nav logo

Hit enter to search or ESC to close

Edward Gaming have been a domestic powerhouse in China since their inception in early 2014, yet success at the League of Legends World Championship has eluded them. For years, EDG have entered the marquee tournament of the year as one of the favorites to go far, and each trip has ended the same way — disappointment and occasional embarrassment.

EDG’s teenage jungler, Zhao “Jiejie” Li-Jie, has no personal recollection of his franchise’s previous follies, but he wants to be part of the team that changes the script for the club. So far, so good for the reigning League of Legends Pro League champions, who have gone a perfect 3-0 in the first week of the main event with a statement victory over international rival, T1, from South Korea.

“I’d give myself an eight [out of 10 for how I’ve played so far],” Jiejie said in an interview with Upcomer after closing out Japan’s DetonatioN FocusMe to secure their perfect first week of group play. “I think overall we’ve played quite well, but in our last game [versus DFM], we made some mistakes.”

Though Jiejie may have identified mistakes, he has the luxury of learning from one of the game’s all-time greatest junglers, Ming “Clearlove ” Kai. Clearlove was a central point to the first (and only) EDG side to make waves internationally when they overcame the team they just bested in the main event, T1, in the finals of the 2015 Mid-Season Invitational. After coaching EDG in 2020, the seven-year veteran unretired from professional play and returned to the lineup for the club that he had become synonymous with.

Though the legend only played a single game — a 2/5/7 stat line in a loss to Team WE — his experience and advice behind the scenes have been invaluable for Jiejie.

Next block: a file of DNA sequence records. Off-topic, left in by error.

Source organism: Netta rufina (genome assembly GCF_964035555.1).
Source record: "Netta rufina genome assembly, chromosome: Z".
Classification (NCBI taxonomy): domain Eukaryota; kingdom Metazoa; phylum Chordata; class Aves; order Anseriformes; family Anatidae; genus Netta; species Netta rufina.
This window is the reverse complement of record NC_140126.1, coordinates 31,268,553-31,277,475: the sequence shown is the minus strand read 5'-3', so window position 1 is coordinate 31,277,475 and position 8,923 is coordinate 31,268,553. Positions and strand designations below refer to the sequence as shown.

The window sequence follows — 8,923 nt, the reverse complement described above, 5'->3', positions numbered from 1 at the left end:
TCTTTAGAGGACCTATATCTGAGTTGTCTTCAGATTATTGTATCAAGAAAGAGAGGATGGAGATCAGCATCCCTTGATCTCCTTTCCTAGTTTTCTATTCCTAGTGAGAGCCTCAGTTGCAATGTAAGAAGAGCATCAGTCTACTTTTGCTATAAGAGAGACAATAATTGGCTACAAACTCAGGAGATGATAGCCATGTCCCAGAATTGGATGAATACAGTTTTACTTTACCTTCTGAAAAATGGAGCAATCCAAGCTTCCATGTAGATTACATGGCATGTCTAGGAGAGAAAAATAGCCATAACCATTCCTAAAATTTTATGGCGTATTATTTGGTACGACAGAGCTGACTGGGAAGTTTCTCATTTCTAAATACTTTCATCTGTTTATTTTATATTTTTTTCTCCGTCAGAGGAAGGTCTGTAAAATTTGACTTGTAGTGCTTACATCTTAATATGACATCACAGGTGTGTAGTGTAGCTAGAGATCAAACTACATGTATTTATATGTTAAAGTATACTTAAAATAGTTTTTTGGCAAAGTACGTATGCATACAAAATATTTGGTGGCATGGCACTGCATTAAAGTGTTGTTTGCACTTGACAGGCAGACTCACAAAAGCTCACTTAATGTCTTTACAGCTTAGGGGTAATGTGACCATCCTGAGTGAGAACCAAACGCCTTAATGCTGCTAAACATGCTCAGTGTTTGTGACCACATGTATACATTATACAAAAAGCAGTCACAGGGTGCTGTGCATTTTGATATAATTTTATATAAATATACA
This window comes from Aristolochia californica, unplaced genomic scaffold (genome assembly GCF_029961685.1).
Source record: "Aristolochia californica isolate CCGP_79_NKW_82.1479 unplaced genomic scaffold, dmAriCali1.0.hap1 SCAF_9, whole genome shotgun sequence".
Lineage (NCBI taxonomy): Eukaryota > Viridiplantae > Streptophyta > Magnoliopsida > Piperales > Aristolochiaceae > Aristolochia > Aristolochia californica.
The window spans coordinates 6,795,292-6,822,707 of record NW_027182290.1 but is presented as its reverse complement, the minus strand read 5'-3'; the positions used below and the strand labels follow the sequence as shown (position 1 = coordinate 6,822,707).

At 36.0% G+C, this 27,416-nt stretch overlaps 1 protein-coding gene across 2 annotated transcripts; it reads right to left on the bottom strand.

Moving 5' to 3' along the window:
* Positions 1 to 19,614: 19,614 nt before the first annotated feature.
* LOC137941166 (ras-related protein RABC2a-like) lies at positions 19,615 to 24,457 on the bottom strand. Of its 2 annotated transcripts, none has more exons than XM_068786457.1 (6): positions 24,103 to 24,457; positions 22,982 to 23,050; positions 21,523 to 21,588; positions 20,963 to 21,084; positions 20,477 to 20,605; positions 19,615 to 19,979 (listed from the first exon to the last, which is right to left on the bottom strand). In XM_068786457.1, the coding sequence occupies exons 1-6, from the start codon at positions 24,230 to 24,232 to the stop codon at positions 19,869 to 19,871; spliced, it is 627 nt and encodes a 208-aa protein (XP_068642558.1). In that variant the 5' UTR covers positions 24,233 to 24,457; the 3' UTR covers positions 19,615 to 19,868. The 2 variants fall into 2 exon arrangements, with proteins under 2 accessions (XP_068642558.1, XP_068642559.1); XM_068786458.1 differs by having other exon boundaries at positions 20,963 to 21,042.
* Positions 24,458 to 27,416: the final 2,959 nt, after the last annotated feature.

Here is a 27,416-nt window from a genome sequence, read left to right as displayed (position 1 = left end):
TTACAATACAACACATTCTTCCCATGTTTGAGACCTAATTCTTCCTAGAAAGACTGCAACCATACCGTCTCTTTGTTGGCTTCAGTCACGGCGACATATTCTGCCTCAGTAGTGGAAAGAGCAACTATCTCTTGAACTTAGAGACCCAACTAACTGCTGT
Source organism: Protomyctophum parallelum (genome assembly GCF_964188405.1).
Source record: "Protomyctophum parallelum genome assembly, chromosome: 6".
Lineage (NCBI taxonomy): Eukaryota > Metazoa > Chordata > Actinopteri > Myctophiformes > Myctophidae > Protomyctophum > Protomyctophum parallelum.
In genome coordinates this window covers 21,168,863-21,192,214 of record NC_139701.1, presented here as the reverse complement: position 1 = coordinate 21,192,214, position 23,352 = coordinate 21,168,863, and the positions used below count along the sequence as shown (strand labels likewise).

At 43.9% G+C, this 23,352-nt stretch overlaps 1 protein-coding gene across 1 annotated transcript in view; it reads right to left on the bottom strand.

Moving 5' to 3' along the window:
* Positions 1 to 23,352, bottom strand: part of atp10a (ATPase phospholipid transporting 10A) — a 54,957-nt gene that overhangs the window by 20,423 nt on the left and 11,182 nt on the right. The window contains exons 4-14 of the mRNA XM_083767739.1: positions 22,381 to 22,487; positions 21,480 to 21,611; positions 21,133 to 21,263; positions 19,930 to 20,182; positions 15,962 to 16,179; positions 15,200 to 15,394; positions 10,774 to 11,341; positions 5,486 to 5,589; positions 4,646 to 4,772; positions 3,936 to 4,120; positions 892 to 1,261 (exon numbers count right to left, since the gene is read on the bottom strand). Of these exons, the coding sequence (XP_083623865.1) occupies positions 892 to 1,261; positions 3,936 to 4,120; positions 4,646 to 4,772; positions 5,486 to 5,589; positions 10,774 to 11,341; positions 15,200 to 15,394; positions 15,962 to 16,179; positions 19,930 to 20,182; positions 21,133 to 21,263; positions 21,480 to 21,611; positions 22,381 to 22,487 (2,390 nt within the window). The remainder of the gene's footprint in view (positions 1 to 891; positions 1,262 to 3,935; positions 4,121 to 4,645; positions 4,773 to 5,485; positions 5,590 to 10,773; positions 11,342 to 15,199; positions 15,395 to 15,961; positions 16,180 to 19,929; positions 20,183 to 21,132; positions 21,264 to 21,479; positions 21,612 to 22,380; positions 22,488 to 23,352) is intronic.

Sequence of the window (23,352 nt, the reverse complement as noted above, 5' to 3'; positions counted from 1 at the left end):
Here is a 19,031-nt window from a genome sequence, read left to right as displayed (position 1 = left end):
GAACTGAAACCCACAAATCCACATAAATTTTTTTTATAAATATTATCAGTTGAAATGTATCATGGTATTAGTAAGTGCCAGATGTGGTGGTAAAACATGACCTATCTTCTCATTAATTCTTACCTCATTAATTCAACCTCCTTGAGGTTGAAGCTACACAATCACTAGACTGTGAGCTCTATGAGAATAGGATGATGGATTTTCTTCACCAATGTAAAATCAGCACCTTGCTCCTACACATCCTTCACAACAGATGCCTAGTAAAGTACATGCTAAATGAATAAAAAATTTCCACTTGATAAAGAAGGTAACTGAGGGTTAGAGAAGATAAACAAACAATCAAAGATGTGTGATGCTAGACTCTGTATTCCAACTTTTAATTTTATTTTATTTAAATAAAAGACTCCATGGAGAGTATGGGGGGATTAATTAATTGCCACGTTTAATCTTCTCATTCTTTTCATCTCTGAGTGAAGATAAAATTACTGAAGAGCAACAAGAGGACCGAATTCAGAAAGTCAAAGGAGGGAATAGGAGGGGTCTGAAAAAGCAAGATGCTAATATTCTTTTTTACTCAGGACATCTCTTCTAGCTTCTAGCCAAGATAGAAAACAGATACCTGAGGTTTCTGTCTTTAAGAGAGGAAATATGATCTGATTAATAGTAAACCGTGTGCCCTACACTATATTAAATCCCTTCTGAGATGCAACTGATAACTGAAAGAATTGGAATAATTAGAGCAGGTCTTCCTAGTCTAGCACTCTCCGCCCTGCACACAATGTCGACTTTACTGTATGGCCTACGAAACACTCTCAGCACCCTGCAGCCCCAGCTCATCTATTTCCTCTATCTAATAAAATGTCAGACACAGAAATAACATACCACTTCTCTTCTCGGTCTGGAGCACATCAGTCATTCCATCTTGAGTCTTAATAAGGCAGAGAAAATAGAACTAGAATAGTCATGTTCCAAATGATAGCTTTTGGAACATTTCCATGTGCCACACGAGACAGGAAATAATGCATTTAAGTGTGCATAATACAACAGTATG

“From when I started on EDG, he’s always given me advice and opinions based on his experience,” he said.

Aside from T1 in their group, Jiejie’s eyes are on the other Chinese and South Korean competitors at the event — but not really any from the West. Through the first half of the group stage, no western squad has amassed a record above .500, and there’s even a chance for the knockout rounds to be an all-Asian affair for the first time in world championship history.

When asked what’s gone wrong for the West at Worlds 2021, Jiejie pointed toward not who made it to Iceland, but who hadn’t.

“Maybe in the past, G2 was a very powerful team, and they had some great records,” he said. “But this year, I think it might not have gone as well as the West had hoped.

Edward Gaming poses at the League of Legends World Championship group stage features day on October 7, 2021 in Reykjavik, Iceland. | Provided by Lance Skundrich for Riot Games

In terms of who Jiejie views as rivals as the tournament continues, he highlighted two junglers he has the utmost respect for in reigning Worlds 2020 Finals MVP Kim “Canyon” Geon-bu and LNG talisman Lee “Tarzan” Seung-yong.

Regarding Tarzan, he is the player who Jiejie idolized as a prospect from the South Korean jungler’s tenure on Griffin. When asked what type of playstyle he has in the jungle, Jiejie replied “textbook,” and how he is the type of player who wants to read his opponent’s moves before they do them.

This in-game personality was born from watching so many games of Tarzan in his early days as a rookie, where he became renowned around the world for his ability to devour his rivals through knowing their path through the jungle.

“I study him a lot,” he said. “So my playstyle reflects that similarity.”

As for Canyon, Jiejie sees him as a mountain that he and EDG must overcome to become the world’s best. When probed about what would be the dream final for Jiejie, he selected reigning champions DWG KIA and Canyon as those he hoped to face. He said he wants to take them on in a true best-of-five to see if EDG can be the team to stop DWG KIA’s campaign for back-to-back Summoner’s Cups.

“I think Canyon is ingenious,” Jiejie said. “He’s incredibly good. If I were to face him, I’ll just try to showcase my best performance.”